Patent application title: Readily configured and reconfigured structural trusses based on tetrahedrons as modules
J.p. Claypool (Northridge, CA, US)
IPC8 Class: AE04H1200FI
Class name: Static structures (e.g., buildings) openwork; e.g., truss, trellis, grille, screen, frame, or rebar chair three-dimensional space-defining
Publication date: 2009-01-15
Patent application number: 20090013634
Truss structures assembled from modules comprising one hinge link, four
spacer links and four apex joinders, one at each end or each hinge link.
The second hinge link to complete a tetrahedron is missing from the
module, and is provided by the hinge link of a next in line module so as
to provide a series of joined tetrahedrons. When the strut is assembled,
the apex joinders enable the strut to be formed into a wide variety of
1. A module for joining into a sequence of complementary said modules to
form a truss of selectable configuration, said module comprising:a rigid
hinge link;a first and a second apex joinder at a respective first and
second end of said hinge link;four rigid spacer links, a first pair of
said spacer links being rigidly attached to said first apex joinder and
the second pair of said spacer links being rigidly attached to said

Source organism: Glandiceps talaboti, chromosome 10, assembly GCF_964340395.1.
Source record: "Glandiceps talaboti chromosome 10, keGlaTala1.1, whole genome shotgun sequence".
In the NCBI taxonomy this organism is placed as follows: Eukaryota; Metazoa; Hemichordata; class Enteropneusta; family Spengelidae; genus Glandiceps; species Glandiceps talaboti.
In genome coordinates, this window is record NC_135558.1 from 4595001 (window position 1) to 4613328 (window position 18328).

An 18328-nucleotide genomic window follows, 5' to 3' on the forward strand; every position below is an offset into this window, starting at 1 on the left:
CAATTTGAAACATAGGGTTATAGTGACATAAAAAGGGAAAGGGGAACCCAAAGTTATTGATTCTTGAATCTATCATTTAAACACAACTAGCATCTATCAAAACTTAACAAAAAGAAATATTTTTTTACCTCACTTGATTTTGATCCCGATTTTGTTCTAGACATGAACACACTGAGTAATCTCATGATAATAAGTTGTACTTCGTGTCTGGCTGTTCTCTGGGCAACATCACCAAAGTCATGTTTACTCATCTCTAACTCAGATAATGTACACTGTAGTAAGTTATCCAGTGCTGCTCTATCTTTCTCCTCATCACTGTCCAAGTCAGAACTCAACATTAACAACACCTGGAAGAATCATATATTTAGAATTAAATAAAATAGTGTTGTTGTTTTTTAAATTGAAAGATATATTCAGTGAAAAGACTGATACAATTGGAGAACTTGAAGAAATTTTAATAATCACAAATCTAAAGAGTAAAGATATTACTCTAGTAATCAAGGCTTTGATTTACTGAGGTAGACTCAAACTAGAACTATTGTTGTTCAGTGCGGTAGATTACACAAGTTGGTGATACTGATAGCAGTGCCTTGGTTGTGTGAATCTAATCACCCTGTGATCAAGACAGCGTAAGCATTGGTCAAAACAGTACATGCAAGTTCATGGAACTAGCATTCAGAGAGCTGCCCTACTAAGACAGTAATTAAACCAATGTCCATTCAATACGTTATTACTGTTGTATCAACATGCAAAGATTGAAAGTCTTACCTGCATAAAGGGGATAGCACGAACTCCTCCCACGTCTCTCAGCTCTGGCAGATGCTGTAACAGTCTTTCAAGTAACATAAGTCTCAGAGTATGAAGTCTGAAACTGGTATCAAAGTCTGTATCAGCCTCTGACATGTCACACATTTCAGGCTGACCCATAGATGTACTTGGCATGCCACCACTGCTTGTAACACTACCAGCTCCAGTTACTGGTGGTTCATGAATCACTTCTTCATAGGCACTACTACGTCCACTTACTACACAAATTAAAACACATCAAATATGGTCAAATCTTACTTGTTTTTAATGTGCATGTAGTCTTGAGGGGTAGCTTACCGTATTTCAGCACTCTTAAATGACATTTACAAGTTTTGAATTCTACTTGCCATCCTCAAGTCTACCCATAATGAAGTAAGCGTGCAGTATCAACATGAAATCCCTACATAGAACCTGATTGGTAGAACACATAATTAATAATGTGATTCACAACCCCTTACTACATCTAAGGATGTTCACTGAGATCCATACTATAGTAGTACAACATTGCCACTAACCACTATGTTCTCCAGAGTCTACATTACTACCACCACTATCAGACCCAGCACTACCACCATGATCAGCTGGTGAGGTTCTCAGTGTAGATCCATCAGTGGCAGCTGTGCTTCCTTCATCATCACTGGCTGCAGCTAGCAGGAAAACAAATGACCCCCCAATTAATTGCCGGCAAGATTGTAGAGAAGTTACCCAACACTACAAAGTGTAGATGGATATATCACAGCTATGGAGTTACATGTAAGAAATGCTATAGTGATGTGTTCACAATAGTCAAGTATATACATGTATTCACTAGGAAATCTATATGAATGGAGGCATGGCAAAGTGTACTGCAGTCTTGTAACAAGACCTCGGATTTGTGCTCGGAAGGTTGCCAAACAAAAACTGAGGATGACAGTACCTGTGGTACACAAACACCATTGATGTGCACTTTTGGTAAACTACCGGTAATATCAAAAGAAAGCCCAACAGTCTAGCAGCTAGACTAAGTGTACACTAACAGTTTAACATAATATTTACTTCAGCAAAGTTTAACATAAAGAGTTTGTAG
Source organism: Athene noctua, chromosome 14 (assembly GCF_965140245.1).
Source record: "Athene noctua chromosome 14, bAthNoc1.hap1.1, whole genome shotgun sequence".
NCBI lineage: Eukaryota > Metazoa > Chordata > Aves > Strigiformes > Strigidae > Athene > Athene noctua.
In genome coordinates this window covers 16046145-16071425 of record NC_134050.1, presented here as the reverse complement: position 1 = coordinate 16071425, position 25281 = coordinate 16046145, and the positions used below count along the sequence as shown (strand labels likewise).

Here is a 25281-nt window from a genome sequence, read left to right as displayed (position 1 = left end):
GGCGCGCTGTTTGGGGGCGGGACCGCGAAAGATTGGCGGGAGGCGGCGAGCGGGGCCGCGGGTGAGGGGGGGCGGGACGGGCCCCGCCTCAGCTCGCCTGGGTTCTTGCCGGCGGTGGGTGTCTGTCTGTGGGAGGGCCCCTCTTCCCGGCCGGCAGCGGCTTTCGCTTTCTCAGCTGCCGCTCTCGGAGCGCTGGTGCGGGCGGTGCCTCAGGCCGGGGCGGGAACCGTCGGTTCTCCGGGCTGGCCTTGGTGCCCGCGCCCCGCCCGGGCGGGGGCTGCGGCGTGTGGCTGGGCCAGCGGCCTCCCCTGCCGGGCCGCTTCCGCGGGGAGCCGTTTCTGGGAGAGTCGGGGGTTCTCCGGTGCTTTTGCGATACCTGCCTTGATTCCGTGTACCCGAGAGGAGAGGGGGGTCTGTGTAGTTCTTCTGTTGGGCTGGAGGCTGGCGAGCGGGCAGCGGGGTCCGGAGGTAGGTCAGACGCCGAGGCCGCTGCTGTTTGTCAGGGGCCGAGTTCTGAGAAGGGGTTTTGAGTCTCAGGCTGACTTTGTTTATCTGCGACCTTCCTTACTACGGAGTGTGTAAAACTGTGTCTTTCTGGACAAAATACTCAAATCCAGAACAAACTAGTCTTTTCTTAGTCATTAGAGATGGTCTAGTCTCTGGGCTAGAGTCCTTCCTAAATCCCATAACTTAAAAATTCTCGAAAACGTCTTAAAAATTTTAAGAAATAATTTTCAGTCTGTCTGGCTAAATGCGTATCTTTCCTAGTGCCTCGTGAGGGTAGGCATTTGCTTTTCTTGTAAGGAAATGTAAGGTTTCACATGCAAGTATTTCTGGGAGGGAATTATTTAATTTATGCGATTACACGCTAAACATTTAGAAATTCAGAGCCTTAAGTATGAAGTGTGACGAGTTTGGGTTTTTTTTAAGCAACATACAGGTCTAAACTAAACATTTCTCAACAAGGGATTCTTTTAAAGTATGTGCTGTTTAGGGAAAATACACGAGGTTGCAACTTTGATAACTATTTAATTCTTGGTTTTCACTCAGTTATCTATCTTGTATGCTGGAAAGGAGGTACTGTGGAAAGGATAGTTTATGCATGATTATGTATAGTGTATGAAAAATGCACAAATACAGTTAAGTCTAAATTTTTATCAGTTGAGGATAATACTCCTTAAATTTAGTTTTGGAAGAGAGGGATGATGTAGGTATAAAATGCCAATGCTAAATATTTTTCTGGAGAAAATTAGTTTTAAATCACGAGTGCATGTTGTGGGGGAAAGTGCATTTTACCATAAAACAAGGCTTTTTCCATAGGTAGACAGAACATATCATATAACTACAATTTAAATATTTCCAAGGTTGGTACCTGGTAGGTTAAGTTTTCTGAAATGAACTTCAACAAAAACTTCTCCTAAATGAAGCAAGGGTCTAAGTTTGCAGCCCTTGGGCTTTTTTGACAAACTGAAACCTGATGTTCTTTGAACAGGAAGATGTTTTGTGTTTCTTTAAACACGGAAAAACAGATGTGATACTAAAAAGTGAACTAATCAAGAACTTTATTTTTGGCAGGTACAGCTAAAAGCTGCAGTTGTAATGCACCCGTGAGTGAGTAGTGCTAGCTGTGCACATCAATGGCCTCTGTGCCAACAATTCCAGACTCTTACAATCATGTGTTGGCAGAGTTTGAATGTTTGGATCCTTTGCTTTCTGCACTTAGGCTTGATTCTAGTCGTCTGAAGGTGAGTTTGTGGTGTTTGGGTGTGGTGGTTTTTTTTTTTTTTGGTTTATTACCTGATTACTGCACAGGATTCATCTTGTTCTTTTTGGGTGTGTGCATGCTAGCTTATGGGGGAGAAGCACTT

second apex joinder;a third and a fourth apex joinder;one spacer link of
said first pair and one spacer link from said second pair extending from
respective first and second apex joinders to converge on and be rigidly
attached to said third apex joinder;the other spacer links of said first
and second pair extending from respective first and second apex joinders
to converge on and be rigidly attached to said fourth apex joinder;all of
said apex joinders having a respective central axis of hinge rotation,
the axes of said first and second apex joinders being coincident on a
first rotation axis and the axes of said third and fourth apex joinders
being coincident on a second rotation axis;said first and second rotation
axes being skew to one another, and normal to each other in a plane that
includes the mid-point of said hinge link and the said second rotation
axis;there being an unobstructed spacing between said third and fourth
apex joinders for reception, engagement and rotation relative to a second
module with a similar hinge link, said first and second apex joinders
facing axially away from each other, and said third and fourth apex
joinders facing axially toward one another.